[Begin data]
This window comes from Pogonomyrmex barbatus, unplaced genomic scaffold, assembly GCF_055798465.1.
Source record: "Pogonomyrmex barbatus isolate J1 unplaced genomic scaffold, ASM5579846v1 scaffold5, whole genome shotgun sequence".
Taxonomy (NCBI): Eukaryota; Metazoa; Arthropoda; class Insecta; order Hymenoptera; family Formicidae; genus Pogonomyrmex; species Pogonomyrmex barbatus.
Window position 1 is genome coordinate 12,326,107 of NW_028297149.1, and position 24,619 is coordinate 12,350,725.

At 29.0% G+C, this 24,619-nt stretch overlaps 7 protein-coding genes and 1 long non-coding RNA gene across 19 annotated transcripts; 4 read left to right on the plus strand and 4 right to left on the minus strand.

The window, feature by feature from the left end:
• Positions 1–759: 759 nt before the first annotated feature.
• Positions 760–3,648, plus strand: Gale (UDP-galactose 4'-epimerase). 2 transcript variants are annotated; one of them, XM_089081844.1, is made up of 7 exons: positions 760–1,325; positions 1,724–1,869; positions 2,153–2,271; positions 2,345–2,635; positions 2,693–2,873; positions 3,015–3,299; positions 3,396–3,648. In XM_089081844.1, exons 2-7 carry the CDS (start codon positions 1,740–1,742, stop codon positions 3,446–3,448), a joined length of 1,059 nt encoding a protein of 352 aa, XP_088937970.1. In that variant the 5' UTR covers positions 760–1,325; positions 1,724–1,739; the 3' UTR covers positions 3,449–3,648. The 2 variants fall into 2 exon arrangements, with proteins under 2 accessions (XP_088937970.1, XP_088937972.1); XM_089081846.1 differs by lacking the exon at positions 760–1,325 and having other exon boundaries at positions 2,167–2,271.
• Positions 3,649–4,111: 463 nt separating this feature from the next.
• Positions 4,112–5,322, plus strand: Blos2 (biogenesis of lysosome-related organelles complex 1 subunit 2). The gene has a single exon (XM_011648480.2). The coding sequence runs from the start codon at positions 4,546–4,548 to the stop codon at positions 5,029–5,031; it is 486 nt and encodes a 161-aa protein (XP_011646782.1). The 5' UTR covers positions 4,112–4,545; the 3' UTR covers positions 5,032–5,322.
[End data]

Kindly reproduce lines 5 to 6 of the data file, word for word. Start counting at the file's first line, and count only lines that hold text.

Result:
At 29.0% G+C, this 24,619-nt stretch overlaps 7 protein-coding genes and 1 long non-coding RNA gene across 19 annotated transcripts; 4 read left to right on the plus strand and 4 right to left on the minus strand.

The window, feature by feature from the left end: